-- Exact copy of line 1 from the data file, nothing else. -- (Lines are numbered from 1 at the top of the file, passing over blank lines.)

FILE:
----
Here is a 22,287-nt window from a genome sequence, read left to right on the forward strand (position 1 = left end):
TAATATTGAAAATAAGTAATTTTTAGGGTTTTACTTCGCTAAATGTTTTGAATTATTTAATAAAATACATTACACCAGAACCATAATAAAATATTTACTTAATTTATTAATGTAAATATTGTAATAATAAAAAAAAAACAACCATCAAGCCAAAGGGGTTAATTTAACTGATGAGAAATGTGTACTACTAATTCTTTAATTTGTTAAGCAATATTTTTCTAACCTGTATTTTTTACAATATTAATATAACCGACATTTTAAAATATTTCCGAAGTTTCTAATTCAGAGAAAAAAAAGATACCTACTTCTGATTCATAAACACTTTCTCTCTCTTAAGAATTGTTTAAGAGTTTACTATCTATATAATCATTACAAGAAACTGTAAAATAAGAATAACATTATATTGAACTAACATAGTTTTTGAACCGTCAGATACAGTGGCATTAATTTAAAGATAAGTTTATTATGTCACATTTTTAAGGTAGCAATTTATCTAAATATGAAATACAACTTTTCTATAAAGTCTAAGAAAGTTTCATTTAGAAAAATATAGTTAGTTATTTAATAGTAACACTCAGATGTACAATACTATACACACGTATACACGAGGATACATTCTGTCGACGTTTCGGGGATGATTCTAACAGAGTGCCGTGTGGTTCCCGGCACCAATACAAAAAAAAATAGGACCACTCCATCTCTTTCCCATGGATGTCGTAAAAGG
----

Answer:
Here is a 22,287-nt window from a genome sequence, read left to right on the forward strand (position 1 = left end):